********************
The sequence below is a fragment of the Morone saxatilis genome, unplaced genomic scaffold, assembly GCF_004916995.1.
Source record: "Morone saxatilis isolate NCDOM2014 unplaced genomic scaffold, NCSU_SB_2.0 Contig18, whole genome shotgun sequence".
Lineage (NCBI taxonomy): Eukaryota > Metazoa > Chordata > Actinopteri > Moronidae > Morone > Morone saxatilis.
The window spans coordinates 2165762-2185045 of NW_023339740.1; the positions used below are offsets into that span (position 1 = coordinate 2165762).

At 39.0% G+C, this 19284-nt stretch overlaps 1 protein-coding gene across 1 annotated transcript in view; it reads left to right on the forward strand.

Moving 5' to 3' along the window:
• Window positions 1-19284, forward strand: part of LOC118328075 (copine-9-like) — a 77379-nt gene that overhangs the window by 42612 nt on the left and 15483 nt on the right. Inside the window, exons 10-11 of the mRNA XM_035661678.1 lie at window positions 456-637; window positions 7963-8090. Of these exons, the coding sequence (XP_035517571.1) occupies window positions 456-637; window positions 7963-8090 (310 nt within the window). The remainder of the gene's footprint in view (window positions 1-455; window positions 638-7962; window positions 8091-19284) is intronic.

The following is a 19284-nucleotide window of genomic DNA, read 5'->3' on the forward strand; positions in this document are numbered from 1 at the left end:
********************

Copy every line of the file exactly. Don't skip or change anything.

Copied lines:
The sequence below is a fragment of the Morone saxatilis genome, unplaced genomic scaffold, assembly GCF_004916995.1.
Source record: "Morone saxatilis isolate NCDOM2014 unplaced genomic scaffold, NCSU_SB_2.0 Contig18, whole genome shotgun sequence".
Lineage (NCBI taxonomy): Eukaryota > Metazoa > Chordata > Actinopteri > Moronidae > Morone > Morone saxatilis.
The window spans coordinates 2165762-2185045 of NW_023339740.1; the positions used below are offsets into that span (position 1 = coordinate 2165762).

At 39.0% G+C, this 19284-nt stretch overlaps 1 protein-coding gene across 1 annotated transcript in view; it reads left to right on the forward strand.

Moving 5' to 3' along the window:
• Window positions 1-19284, forward strand: part of LOC118328075 (copine-9-like) — a 77379-nt gene that overhangs the window by 42612 nt on the left and 15483 nt on the right. Inside the window, exons 10-11 of the mRNA XM_035661678.1 lie at window positions 456-637; window positions 7963-8090. Of these exons, the coding sequence (XP_035517571.1) occupies window positions 456-637; window positions 7963-8090 (310 nt within the window). The remainder of the gene's footprint in view (window positions 1-455; window positions 638-7962; window positions 8091-19284) is intronic.

The following is a 19284-nucleotide window of genomic DNA, read 5'->3' on the forward strand; positions in this document are numbered from 1 at the left end: